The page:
Appliance repairs can be among the most expensive — and confusing — household tasks a homeowner will face. So it’s no surprise that when Wayne Archer of SearsPartsDirect.com joined home and design writer Jura Koncius on our weekly Home Front chat, we were deluged with questions about weird smells and noises, discontinued parts and machines that simply don’t work.
Archer spent 20 years fixing appliances and now provides DIY help, including troubleshooting videos, online. Here are some common appliance problems posed in the live Q&A, and his advice for solving them. (His answers are edited for length and clarity.)
A stinky washing machine: Over time, an odor-causing residue can build up from all the dirt, detergent, fabric softener and water that pass through your front-load or top-load washer. One of the best things you can do to prevent odors is to remove wet clothes as soon as possible when the wash cycle is done. Also, leave your washer door or lid open between loads to dry out. If you have young children who might find the open washer door an invitation to play, make sure to keep the laundry room door closed while airing out the washer. For additional tips, recipes for natural cleaning solutions and links to washing machine cleaning products, check out this Sears PartsDirect article.
Moisture buildup in a dryer drum: Moisture inside the drum could be caused by a broken vent damper on the wall cap where dryer exhaust air blows out of the side of your house. A flapper on that wall cap should close and prevent air from entering your home when the dryer isn’t running. If that damper is broken, replace the wall cap.
A cracked washing machine agitator fin: A cracked agitator fin could throw the washer off balance. Plus it could also rip clothes that get caught on it. We recommend replacing the cracked agitator.
A rattling noise at the end of the washer’s spin cycle: Foreign objects such as coins under the agitator could cause your washer problem. Remove the agitator and check for any foreign items. On older washers the spin bearings could be wearing out and starting to make noise. I recommend having a service technician check your washer if no foreign objects are found under the agitator. The decision to repair or replace would depend on the age of the product and overall shape it is in.
Mold on the front-door seal of a washer: Follow this advice from SearsPartsDirect.com. Empty all garments from the washer. Mix ¾ cup of liquid chlorine bleach in 1 gallon of warm tap water. Wipe the seal area with the solution and let stand for five minutes. Rinse the area thoroughly with plain water. Open the door wide and let the seal air dry.
A dishwasher that’s not getting dishes clean: Check the holes in the spray arms for hard water deposits that could be blocking water flow. Clean any blocked spray-arm holes using tooth picks or bamboo skewers. If the spray-arm holes are clear or the dishes still don’t get clean after cleaning the spray arms, follow the tips in this video to address other possible dishwasher cleaning issues.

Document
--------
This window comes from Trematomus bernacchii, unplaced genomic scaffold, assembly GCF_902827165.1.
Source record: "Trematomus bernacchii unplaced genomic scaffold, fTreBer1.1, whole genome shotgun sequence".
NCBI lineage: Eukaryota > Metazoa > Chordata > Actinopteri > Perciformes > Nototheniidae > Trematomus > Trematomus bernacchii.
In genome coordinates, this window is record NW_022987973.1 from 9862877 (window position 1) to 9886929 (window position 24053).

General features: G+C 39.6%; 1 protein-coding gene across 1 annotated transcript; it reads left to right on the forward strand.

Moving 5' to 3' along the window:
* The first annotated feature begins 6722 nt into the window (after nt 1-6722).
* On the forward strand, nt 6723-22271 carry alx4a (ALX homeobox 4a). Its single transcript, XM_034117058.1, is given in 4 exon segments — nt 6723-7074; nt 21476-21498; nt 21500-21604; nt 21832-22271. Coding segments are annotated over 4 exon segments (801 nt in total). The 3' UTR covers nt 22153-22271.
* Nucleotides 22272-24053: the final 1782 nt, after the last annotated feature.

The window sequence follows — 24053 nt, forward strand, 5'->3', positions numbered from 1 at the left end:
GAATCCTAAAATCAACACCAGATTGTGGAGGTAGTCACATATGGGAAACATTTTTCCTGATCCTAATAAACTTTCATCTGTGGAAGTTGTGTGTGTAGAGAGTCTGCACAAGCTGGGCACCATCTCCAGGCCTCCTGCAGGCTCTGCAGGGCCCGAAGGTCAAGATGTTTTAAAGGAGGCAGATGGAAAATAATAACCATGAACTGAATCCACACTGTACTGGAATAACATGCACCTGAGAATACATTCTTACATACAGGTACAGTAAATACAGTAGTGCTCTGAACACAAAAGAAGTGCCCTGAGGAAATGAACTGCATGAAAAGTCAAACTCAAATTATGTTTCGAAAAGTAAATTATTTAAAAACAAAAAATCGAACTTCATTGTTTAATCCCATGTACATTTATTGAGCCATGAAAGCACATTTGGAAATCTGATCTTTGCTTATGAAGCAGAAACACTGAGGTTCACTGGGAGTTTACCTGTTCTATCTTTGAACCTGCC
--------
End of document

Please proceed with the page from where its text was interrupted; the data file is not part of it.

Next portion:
Dirty water at the bottom of a dishwasher: If your dirty water is appearing in the dishwasher at random times, your problem might be from a restriction in your house drain line. This will block the water from going down the drain, causing the house drain water to back up and fill the dishwasher with some dirty water. I recommend checking the dishwasher for dirty water after you run water from other places such as sinks or showers. If water appears then, you will need to have a plumber come over and clean your home drain lines.
Maintaining a dishwasher that gets regular use: Running the cleaning cycle once a month helps get rid of standing water for odors and food particles that collect around the side of the door.
Maintaining a dishwasher you rarely use: Running a load once a month will help keep water seals moist and flush out any water in the pump and hoses.
Repairing an old machine: Repairs for a 10-year-old microwave would most likely be more expensive than buying a new one.
Repainting the inside of a scratched microwave: Touch-up paint is designed only for use on arcs and burn marks up to the size of a quarter. It shouldn’t be used to repaint the entire inside of the microwave. For safety, a service technician should examine the inside of the microwave if it has large scratches. If the technician determines that it’s safe to repaint the inside of the microwave cavity, the technician can apply the paint and then test the microwave for radiation leakage. The microwave leakage test must be conducted before it can be used safely.
A freezer-door dispenser that’s stopped dispensing: Open the freezer door and look into the ice chute from the inside of the freezer door to check for an ice clog. Use a hair dryer on a low setting to defrost ice and clear the clog if you see ice cubes in the chute. If the chute is clear, then a wiring failure or faulty control is likely preventing the ice dispenser door from opening.
For more appliance repair advice, read the full transcript of Archer’s chat.